Anna Marie Hahn (July 7, 1906 - December 7, 1938) was a German-born American serial killer. She had managed to kill a total of five people, and her killing spree lasted from May 6, 1933 to August 1, 1937.
Anna was the youngest child of her family, and she had 12 children. As a teenager, it was believed that she had an affair with a Viennese physician. However, there weren't any records of the doctor that she gave the name of. Despite this, she gave birth to their son, whom she named Oskar (or Oscar). Her family then sent her back to America in 1929, and her son went to live with her parents in Bavaria. Later on, she met another German immigrant named Philip Hahn, and in 1930, the two came together in holy matrimony. Anna then went back to Germany to retrieve her son, and they all began to act as a family.
However, all was not as it seemed. Hahn began to poison elderly men and women in Cincinnati's German community, and then proceeded to rob them dry. She did these unspeakable acts because she had a gambling habit, and she needed to support it. Ernst Kohler was believed to have been her first victim. Hahn had befriended him a short while prior to his death, and it's also shown that he left a house for her in his will.
Her next victim was Albert Parker, a 72 year old man, whom she used to take care of. Prior to his death, she signed an I. O. U. for $1,000 that she borrowed from him. After he died, however, the document mysteriously disappeared. A man named Jacob Wagner was the next one to bite the dust. He left $17,000 cash for Hahn, whom he dubbed "beloved niece." She also went on to take care of George Gsellman. For her service, she received $15,000.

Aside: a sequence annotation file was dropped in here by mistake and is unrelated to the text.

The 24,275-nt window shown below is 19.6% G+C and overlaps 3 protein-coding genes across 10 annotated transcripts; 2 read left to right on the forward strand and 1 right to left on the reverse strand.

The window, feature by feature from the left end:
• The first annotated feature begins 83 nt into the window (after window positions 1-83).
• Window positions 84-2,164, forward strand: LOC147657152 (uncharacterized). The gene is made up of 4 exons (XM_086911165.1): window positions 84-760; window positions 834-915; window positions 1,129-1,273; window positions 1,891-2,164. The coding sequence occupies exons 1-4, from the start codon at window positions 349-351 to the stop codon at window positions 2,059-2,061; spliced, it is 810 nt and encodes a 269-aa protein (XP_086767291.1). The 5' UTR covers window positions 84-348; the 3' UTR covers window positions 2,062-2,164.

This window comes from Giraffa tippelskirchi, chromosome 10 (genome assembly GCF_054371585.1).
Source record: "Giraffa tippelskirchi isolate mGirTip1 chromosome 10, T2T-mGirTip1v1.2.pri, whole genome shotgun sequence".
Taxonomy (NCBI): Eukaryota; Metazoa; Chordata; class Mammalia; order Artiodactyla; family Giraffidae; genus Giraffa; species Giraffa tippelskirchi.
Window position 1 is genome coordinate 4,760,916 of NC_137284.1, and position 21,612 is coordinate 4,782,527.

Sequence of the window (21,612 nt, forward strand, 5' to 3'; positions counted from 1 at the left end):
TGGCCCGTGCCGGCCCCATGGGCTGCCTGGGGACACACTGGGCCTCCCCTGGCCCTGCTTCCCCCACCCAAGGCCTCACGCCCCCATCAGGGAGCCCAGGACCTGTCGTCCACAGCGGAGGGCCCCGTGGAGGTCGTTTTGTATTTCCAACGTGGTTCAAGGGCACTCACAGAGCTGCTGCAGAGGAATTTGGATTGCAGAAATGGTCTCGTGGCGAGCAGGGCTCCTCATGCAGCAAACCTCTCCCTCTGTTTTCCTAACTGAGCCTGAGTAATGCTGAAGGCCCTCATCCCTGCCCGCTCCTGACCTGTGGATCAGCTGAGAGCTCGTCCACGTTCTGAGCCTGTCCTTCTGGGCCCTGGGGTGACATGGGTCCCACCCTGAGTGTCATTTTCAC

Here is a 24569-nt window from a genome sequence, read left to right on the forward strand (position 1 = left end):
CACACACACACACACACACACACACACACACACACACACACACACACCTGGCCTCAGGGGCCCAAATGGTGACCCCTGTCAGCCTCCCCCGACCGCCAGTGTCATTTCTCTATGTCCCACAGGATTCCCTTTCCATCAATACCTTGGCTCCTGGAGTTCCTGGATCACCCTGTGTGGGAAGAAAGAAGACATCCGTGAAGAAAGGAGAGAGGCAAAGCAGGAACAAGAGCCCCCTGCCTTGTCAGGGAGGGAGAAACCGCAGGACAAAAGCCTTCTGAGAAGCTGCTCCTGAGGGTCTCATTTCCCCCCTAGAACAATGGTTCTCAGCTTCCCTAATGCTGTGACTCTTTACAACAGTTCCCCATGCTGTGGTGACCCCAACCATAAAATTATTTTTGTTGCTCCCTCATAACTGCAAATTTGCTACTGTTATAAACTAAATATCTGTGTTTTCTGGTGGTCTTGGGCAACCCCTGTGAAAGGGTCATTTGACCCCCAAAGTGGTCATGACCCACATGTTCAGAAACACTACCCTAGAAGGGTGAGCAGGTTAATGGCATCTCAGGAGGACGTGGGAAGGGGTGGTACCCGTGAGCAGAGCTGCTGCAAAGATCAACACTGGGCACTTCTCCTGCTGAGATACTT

Georg Obendoerfer was Anna's final victim. He had traveled to Colorado Springs, Colorado, with Anna and her son Oskar. When he died, Oskar testified against his mother that he, his mother, and Obendoerfer traveled together on a train, and Georg got sick en route. An autopsy of his body revealed that he had dangerously high levels of arsenic in his body, and this further intrigued the authorities. Further examination was done to two of Anna's previous clients, and they too had high amounts of arsenic in their systems.
Conviction & Execution
In November 1937, the jury members made no effort with their decisions, and, after a four-week trial, they found Anna guilty of all charges. The judge was reported to have cried about the idea of sending Anna to the electric chair, but he had to do so, because it was his job to pass judgment. On December 7, 1938, she became the first woman in Ohio history to ever be executed in the state's electric chair. After her execution, she was buried in Mount Calvary Cemetery in Columbus.